When I was in elementary school until about the age of 16, I was afraid to eat in front of people. Growing up I was bullied about my body image, so most of this stemmed from a place of unhappiness and self consciousness. I thought if I skipped a couple meals a day, I could get some weight off, maybe lead others to believe that the reason why my body looked the way it did was not because of my eating habits. So I'd wait until I got home from wherever I was to savor a meal. Some days were alright, but most were pretty bad. I'd have hunger pangs during class and in front of my friends; they'd offer me food but I'd refuse and say, "I'm not hungry." I had headaches, my blood sugar would drop and I'd start shaking and feeling light headed. But at the time these symptoms were worth preventing any comments.
As silly at it sounds, I spent majority of my school years waiting for the right moment to eat. But the problem wasn't the food or the body weight, it was the mentality that lead me to wait.
Be still before the Lord and wait patiently for him; do not fret when people succeed in their ways, when they carry out their wicked schemes. Psalm 37:7
Many of us have experienced a season of waiting. Whether it be waiting for a promotion, mourning to pass, or for the right moment to do something, we've all been to a place where we were waiting patiently for God to speak in the silence, flood in the desert, or bring prosperity in a time of poverty. However, many of us believe we are in a season of waiting because God placed us there, when in actuality we are waiting on ourselves.
When I was younger, I wouldn't eat because it was my choice not to. It was not because I couldn't afford it or felt sick, and it was not because I didn't have an option. I had what I needed right in front of me but decided to listen to the lies my mind was creating; to the plan the enemy had to destroy my physical health by of fear of rejection and disapproval. I made a conscious decision to wait on myself and my comfort to deal with the feelings I had. If we are not careful we can emulate this in our relationship with God.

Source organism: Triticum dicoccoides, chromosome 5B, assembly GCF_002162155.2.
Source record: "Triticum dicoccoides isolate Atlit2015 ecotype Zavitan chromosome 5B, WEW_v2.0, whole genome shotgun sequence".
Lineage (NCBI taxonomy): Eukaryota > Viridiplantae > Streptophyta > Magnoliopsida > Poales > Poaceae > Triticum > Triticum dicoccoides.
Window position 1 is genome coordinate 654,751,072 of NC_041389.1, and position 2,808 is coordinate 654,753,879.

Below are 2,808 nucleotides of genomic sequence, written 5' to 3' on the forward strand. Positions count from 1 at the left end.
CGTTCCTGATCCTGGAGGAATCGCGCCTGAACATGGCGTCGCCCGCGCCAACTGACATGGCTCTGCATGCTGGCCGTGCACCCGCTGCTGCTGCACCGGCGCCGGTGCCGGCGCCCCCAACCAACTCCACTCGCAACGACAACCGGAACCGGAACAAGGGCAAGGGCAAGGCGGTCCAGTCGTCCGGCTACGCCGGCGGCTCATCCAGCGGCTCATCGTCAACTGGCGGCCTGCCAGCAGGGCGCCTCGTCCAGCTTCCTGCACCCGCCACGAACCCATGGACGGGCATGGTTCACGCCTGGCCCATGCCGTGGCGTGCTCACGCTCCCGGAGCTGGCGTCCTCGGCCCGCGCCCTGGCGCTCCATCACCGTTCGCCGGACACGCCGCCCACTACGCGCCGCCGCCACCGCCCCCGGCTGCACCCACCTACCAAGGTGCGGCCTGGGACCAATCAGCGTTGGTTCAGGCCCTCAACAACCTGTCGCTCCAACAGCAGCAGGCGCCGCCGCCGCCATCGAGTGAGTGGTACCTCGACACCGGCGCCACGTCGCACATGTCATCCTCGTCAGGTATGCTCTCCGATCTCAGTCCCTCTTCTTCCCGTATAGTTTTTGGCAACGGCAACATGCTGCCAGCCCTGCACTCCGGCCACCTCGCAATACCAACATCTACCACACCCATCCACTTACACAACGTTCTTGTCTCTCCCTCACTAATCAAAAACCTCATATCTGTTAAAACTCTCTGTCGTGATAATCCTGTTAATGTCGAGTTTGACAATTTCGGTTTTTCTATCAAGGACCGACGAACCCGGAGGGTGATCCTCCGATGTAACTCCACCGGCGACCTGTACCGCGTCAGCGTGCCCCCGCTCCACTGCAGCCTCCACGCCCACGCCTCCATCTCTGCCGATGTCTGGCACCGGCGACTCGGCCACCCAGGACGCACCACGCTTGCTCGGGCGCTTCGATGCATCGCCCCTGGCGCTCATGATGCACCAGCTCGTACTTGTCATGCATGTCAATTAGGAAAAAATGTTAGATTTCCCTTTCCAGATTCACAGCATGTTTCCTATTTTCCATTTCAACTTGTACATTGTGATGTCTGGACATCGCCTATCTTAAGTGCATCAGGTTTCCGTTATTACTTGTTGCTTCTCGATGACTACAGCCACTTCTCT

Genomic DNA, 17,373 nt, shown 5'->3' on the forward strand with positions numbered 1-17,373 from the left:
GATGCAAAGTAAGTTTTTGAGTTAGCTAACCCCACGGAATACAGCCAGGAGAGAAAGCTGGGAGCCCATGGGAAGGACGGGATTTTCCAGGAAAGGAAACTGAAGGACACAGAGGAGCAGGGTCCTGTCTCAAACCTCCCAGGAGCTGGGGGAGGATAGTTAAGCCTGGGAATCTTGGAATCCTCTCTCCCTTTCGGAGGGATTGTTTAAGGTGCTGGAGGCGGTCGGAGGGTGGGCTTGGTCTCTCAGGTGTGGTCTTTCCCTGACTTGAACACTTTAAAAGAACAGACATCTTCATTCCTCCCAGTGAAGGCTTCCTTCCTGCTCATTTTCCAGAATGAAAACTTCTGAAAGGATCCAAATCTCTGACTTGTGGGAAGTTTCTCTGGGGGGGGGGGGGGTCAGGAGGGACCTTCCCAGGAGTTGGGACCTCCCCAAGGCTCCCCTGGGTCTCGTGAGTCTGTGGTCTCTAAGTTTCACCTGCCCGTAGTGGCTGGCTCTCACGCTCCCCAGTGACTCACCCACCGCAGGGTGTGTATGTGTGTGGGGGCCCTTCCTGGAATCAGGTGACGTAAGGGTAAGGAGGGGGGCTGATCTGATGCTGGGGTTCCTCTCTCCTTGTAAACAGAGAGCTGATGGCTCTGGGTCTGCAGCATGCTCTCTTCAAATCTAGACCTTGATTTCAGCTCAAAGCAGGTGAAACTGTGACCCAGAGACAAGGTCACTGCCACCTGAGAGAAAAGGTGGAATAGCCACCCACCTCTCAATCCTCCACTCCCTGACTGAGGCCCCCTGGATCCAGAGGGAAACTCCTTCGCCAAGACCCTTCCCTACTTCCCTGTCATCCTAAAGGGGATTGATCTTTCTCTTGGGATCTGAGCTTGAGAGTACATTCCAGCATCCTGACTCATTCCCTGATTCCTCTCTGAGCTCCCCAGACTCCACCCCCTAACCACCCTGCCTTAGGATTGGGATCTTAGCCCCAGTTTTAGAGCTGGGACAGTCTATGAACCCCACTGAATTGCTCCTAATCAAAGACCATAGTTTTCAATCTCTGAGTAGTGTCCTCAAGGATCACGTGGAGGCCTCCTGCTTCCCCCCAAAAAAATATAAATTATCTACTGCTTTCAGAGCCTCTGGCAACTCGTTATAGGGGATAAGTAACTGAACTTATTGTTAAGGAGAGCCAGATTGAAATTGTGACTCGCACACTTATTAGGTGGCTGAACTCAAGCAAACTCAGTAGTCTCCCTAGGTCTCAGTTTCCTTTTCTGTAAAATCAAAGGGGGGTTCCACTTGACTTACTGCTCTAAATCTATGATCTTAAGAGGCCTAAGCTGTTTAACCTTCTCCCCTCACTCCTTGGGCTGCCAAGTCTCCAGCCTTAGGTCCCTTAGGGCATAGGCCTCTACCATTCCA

When we choose to listen to deceptive thoughts we stunt our growth and wait until we've overcome to move forward. As we get older, it gets easier to listen to what other people have to say about us instead of identifying ourselves in who Christ has called us to be, especially as we begin our creative endeavors through college and graduation. In turn, many of us say we are in season of waiting when in reality we are afraid to move forward because of what someone said to us. Or maybe we have no idea where to go and aren't seeking the true definition of faith (Hebrews 11:1). Whatever the case may be, it's important that we do not mistake waiting on our insecurities for waiting on God.
Isaiah 40:31 says that those that
"wait upon the Lord shall renew their strength.They will soar on wings like eagles; they will run and not grow weary, they will walk and not be faint."
The difference between waiting on God and waiting on ourselves is our pride. Waiting on God brings renewed strength, peace, and identity compared to pride, insecurity, doubt, and fear.
I challenge you this week to reflect on your "waiting". What is stopping you from moving forward in your relationship with God? In your creative endeavors? What is stopping you from pursuing that career or challenging yourself? My hope is that you will feel encouraged and strengthened, that you will no longer allow your thoughts to move you into a place of complacency but be moved into the presence of God and wait patiently on Him.
Rebekah is the creator of Planted Inward, "a blog focused on curating the seeds we have planted throughout our lives through the creative process." She is an Orlando native, best known for her unique, soulful voice and gift of songwriting. She has released two singles, Sleepless Nights and Dust to Dust which can be found under the "music" tab of Planted Inward, and her first full-length project, Sleepless Nights is set to release Summer 2016!
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